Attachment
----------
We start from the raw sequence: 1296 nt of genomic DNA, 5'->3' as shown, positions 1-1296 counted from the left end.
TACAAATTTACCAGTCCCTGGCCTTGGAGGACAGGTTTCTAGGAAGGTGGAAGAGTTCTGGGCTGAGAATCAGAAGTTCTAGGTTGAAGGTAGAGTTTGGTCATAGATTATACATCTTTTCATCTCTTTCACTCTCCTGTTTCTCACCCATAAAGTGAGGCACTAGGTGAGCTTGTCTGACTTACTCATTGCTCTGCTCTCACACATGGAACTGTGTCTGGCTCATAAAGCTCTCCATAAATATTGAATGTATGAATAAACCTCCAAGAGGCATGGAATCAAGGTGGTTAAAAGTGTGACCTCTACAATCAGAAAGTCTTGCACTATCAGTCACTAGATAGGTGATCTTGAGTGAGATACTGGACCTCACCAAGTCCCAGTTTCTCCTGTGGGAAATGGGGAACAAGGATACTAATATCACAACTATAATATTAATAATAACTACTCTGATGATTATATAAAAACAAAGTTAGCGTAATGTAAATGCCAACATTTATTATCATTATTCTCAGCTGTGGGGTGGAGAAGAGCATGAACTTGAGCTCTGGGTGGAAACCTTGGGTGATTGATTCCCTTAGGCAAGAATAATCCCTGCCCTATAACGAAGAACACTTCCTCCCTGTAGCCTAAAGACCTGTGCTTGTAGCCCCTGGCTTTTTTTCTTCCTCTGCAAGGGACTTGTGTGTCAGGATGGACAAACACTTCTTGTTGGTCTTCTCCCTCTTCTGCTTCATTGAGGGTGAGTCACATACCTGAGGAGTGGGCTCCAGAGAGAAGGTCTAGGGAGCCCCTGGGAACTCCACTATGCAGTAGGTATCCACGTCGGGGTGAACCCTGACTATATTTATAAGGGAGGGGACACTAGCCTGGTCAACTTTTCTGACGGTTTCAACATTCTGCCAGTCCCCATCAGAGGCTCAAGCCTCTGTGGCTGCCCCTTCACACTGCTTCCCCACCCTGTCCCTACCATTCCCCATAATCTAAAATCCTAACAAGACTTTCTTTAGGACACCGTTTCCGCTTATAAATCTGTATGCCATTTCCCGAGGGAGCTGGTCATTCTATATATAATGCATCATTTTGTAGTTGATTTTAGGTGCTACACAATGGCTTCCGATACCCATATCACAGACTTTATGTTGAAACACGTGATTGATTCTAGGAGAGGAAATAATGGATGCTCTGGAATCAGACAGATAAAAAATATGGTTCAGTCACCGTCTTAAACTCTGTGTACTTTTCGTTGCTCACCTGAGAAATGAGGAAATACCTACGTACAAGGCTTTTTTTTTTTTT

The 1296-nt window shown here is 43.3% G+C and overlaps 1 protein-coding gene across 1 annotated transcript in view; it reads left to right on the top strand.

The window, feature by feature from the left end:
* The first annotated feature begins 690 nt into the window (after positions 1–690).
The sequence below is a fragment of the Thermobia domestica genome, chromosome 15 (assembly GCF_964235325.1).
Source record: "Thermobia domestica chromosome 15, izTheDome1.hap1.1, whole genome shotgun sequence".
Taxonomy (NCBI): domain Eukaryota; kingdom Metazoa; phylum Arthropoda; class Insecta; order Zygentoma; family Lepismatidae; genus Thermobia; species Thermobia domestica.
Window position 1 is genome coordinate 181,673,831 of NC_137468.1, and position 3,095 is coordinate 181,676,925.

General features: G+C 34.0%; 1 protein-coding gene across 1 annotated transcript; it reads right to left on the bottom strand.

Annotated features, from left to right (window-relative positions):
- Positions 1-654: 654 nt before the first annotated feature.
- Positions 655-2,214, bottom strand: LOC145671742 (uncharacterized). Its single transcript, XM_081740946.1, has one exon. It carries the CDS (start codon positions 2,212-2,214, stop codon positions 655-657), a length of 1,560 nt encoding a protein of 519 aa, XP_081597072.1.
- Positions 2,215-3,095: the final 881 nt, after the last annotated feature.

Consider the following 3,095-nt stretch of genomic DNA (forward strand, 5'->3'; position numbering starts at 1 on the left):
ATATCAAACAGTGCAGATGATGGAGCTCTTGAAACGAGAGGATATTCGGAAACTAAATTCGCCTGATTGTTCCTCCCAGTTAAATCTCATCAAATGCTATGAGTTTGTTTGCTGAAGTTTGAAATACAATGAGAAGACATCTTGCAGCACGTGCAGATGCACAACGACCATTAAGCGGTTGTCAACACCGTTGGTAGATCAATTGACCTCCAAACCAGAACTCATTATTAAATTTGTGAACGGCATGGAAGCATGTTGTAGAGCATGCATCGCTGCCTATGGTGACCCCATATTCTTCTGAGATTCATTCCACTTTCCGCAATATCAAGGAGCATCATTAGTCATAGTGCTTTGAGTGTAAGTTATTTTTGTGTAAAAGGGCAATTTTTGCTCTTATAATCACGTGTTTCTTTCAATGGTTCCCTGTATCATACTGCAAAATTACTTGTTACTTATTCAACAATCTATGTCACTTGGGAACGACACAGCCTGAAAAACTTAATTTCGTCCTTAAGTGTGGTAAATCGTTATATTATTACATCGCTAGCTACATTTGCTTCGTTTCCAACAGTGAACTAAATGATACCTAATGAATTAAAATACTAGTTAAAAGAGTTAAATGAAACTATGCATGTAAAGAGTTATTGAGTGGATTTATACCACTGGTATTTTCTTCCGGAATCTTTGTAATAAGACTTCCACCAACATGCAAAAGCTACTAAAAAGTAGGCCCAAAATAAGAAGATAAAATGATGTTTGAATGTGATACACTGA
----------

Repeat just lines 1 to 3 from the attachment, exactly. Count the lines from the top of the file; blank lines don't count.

We start from the raw sequence: 1296 nt of genomic DNA, 5'->3' as shown, positions 1-1296 counted from the left end.
TACAAATTTACCAGTCCCTGGCCTTGGAGGACAGGTTTCTAGGAAGGTGGAAGAGTTCTGGGCTGAGAATCAGAAGTTCTAGGTTGAAGGTAGAGTTTGGTCATAGATTATACATCTTTTCATCTCTTTCACTCTCCTGTTTCTCACCCATAAAGTGAGGCACTAGGTGAGCTTGTCTGACTTACTCATTGCTCTGCTCTCACACATGGAACTGTGTCTGGCTCATAAAGCTCTCCATAAATATTGAATGTATGAATAAACCTCCAAGAGGCATGGAATCAAGGTGGTTAAAAGTGTGACCTCTACAATCAGAAAGTCTTGCACTATCAGTCACTAGATAGGTGATCTTGAGTGAGATACTGGACCTCACCAAGTCCCAGTTTCTCCTGTGGGAAATGGGGAACAAGGATACTAATATCACAACTATAATATTAATAATAACTACTCTGATGATTATATAAAAACAAAGTTAGCGTAATGTAAATGCCAACATTTATTATCATTATTCTCAGCTGTGGGGTGGAGAAGAGCATGAACTTGAGCTCTGGGTGGAAACCTTGGGTGATTGATTCCCTTAGGCAAGAATAATCCCTGCCCTATAACGAAGAACACTTCCTCCCTGTAGCCTAAAGACCTGTGCTTGTAGCCCCTGGCTTTTTTTCTTCCTCTGCAAGGGACTTGTGTGTCAGGATGGACAAACACTTCTTGTTGGTCTTCTCCCTCTTCTGCTTCATTGAGGGTGAGTCACATACCTGAGGAGTGGGCTCCAGAGAGAAGGTCTAGGGAGCCCCTGGGAACTCCACTATGCAGTAGGTATCCACGTCGGGGTGAACCCTGACTATATTTATAAGGGAGGGGACACTAGCCTGGTCAACTTTTCTGACGGTTTCAACATTCTGCCAGTCCCCATCAGAGGCTCAAGCCTCTGTGGCTGCCCCTTCACACTGCTTCCCCACCCTGTCCCTACCATTCCCCATAATCTAAAATCCTAACAAGACTTTCTTTAGGACACCGTTTCCGCTTATAAATCTGTATGCCATTTCCCGAGGGAGCTGGTCATTCTATATATAATGCATCATTTTGTAGTTGATTTTAGGTGCTACACAATGGCTTCCGATACCCATATCACAGACTTTATGTTGAAACACGTGATTGATTCTAGGAGAGGAAATAATGGATGCTCTGGAATCAGACAGATAAAAAATATGGTTCAGTCACCGTCTTAAACTCTGTGTACTTTTCGTTGCTCACCTGAGAAATGAGGAAATACCTACGTACAAGGCTTTTTTTTTTTTT

The 1296-nt window shown here is 43.3% G+C and overlaps 1 protein-coding gene across 1 annotated transcript in view; it reads left to right on the top strand.